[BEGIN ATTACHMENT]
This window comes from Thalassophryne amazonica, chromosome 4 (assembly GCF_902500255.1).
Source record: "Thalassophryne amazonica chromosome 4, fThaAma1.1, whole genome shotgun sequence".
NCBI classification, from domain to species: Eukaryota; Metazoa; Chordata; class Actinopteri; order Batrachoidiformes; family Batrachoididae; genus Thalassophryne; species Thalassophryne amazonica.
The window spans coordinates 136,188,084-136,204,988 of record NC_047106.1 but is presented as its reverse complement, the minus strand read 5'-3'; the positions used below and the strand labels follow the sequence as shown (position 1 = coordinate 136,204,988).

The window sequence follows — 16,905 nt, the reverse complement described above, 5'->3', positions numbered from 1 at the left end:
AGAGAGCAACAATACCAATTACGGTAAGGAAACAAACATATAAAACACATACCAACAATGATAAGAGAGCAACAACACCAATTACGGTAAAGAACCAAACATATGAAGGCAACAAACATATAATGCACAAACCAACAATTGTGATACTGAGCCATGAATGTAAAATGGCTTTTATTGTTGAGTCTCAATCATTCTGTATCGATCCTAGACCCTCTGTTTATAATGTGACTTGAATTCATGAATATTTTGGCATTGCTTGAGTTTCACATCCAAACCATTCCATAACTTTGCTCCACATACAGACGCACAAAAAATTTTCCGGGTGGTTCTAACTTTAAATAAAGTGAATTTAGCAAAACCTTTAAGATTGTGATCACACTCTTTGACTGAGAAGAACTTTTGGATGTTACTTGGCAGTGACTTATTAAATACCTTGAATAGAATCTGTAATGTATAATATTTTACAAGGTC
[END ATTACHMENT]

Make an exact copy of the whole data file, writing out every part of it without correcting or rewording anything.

This window comes from Thalassophryne amazonica, chromosome 4 (assembly GCF_902500255.1).
Source record: "Thalassophryne amazonica chromosome 4, fThaAma1.1, whole genome shotgun sequence".
NCBI classification, from domain to species: Eukaryota; Metazoa; Chordata; class Actinopteri; order Batrachoidiformes; family Batrachoididae; genus Thalassophryne; species Thalassophryne amazonica.
The window spans coordinates 136,188,084-136,204,988 of record NC_047106.1 but is presented as its reverse complement, the minus strand read 5'-3'; the positions used below and the strand labels follow the sequence as shown (position 1 = coordinate 136,204,988).

The window sequence follows — 16,905 nt, the reverse complement described above, 5'->3', positions numbered from 1 at the left end:
AGAGAGCAACAATACCAATTACGGTAAGGAAACAAACATATAAAACACATACCAACAATGATAAGAGAGCAACAACACCAATTACGGTAAAGAACCAAACATATGAAGGCAACAAACATATAATGCACAAACCAACAATTGTGATACTGAGCCATGAATGTAAAATGGCTTTTATTGTTGAGTCTCAATCATTCTGTATCGATCCTAGACCCTCTGTTTATAATGTGACTTGAATTCATGAATATTTTGGCATTGCTTGAGTTTCACATCCAAACCATTCCATAACTTTGCTCCACATACAGACGCACAAAAAATTTTCCGGGTGGTTCTAACTTTAAATAAAGTGAATTTAGCAAAACCTTTAAGATTGTGATCACACTCTTTGACTGAGAAGAACTTTTGGATGTTACTTGGCAGTGACTTATTAAATACCTTGAATAGAATCTGTAATGTATAATATTTTACAAGGTC